One of the things that I find makes many Japanese films and series so thoroughly engaging is the ability to reflect the dedication that the Japanese people possess at a fundamental cultural level for whatever it is they endeavor to do. Be it pursuing a rare collectible or fighting the forces of evil, Japanese characters are often more uniquely single-minded in their pursuits than characters in media from other nations. Given this often intense emotional connection to their interests and even careers, it shouldn’t come as any surprise that a series such as Hanasaku Iroha could draw us in so completely to a world most of us likely have no reason to care about. And yet here I am, counting myself surprised that I have thus far thoroughly loved a series about the maintenance of an inn.
The series follows the precocious Ohana, daughter of an impulsive, neglectful mother who runs away with her boyfriend to avoid the debt collectors on his tail. As a result, Ohana is subsequently sent to live with her grandmother, the proprietor of Kissuiso, a traditional hot springs inn. Since Ohana’s grandmother has long-since disowned Ohana’s mother, she takes Ohana in not as family, but as an employee. Although ostensibly forced into the work, Ohana devotes herself to the inn and quickly forms intense bonds with the other employees.
Given the aforementioned propensity of Japanese characters to invest themselves entirely in an endeavor, the relationships between the employees of Kissuiso are so strong that the group dynamic there is more closely aligned with what we in the States might consider family than merely a staff. This severely complicates the interactions between the Kissuiso staff, who have become a family in their own right, and their actual families or others outside that circle. In this, a significant thread in the series revolves around Ohana’s growing confusion about her feelings toward long-time friend turned potential boyfriend Koichi, who finds it ever increasingly more difficult to contend with Kissuiso for her affections. As a result of the characters’ deep emotional investments in everything they do, it’s easy to invest ourselves as viewers in what might otherwise be the banal operations of Kissuiso. In fact, I’d go so far as to say, it’s impossible not to become deeply invested! I, for one, gleefully marathoned the bulk of NIS America’s Premium Edition release of Hanasaku Volume 1 in but a single day. In spite of any misgivings I may have had in approaching the series, I find I cannot recommend it enough!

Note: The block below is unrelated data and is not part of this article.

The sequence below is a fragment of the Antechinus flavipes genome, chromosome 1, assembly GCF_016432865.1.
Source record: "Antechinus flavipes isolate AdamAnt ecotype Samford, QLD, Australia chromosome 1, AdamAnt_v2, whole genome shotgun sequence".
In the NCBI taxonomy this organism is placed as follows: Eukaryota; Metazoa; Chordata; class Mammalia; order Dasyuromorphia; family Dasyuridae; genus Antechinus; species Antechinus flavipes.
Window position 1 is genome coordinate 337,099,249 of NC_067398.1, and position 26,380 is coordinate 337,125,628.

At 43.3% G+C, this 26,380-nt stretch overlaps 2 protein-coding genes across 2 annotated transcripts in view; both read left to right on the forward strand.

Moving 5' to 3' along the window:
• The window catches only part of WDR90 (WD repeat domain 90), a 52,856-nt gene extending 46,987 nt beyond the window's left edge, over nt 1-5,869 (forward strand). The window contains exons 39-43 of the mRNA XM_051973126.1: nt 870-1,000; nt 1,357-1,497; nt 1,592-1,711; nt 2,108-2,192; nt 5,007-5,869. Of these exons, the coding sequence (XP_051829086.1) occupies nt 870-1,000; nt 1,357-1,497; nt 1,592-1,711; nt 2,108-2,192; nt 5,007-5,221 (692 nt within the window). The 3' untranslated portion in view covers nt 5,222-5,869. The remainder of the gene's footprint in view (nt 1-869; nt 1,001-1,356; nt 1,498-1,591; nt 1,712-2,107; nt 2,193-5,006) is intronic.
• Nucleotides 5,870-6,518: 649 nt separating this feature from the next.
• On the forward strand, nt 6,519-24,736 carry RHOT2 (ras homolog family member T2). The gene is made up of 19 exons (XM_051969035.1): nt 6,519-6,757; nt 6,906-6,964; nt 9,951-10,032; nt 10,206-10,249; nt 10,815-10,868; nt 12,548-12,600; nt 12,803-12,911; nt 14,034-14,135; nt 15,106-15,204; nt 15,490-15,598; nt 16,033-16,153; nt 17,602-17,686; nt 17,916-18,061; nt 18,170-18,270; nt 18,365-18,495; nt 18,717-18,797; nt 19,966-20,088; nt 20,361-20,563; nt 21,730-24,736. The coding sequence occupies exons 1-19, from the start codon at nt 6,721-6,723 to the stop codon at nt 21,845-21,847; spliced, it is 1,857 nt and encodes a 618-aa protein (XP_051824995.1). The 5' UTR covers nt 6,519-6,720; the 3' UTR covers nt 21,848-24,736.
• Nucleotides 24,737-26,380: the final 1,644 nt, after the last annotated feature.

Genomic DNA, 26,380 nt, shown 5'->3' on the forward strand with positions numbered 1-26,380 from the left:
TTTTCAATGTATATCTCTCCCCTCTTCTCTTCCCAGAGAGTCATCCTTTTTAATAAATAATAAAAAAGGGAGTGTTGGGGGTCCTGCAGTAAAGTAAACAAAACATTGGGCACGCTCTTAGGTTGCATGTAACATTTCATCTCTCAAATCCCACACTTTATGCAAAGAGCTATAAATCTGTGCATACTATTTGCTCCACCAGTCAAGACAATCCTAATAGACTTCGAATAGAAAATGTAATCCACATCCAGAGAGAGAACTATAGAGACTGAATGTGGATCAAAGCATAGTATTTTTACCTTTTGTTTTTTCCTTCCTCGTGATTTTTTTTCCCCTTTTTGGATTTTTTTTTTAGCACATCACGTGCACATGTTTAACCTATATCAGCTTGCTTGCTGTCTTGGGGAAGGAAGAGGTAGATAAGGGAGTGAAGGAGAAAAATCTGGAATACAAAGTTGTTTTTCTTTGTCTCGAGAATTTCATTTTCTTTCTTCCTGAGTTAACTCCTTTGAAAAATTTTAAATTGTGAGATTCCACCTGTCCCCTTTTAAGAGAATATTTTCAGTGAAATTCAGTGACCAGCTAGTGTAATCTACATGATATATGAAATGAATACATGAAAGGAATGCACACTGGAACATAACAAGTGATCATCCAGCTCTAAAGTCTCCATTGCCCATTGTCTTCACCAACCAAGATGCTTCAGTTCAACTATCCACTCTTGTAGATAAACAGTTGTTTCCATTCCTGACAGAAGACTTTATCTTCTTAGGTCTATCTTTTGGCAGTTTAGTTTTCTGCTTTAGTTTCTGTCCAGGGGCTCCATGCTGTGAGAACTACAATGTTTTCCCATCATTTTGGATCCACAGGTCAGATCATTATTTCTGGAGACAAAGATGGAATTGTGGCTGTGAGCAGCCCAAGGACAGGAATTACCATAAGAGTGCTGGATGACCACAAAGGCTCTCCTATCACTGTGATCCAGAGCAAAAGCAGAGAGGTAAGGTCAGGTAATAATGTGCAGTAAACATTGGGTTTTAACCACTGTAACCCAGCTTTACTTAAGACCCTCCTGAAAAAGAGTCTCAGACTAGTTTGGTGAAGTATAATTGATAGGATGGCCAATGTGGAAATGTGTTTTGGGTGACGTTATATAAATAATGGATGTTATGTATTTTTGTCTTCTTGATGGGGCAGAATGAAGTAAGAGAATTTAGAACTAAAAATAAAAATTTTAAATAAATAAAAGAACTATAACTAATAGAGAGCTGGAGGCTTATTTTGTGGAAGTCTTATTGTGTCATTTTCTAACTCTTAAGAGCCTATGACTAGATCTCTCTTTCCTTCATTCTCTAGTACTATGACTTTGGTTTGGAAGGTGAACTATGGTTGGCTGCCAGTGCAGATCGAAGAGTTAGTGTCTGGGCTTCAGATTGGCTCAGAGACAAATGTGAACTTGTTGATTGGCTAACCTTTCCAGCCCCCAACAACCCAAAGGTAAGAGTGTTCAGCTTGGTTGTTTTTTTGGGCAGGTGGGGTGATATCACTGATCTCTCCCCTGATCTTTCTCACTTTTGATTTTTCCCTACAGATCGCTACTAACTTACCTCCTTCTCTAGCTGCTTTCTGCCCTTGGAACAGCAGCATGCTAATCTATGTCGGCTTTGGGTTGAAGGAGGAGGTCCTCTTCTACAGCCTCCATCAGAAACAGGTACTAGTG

NIS’s Premium Edition collects the first thirteen of the series’ twenty-six episodes in both Blu-ray and DVD. And this release is absolutely on par with everything NIS has put out before it terms of content and presentation. The set comes packaged in a 8”x11”x1” (WxHxD) hardboard case, with beautiful artwork on the front and back, and the title displayed on two of the three spines, allowing for a multitude of display possibilities. The case houses the two Blu-rays and two DVDs in two, double-disc slimline cases, and it also contains a collectible hardcover artbook. The artbook features a six-page character gallery, ten pages devoted to the settings of Hanasuka, nine pages of sketches and concept art, two pages of character illustrations, and two fascinating interviews each with art director Kazuki Higashiji and character designer Mel Kishida.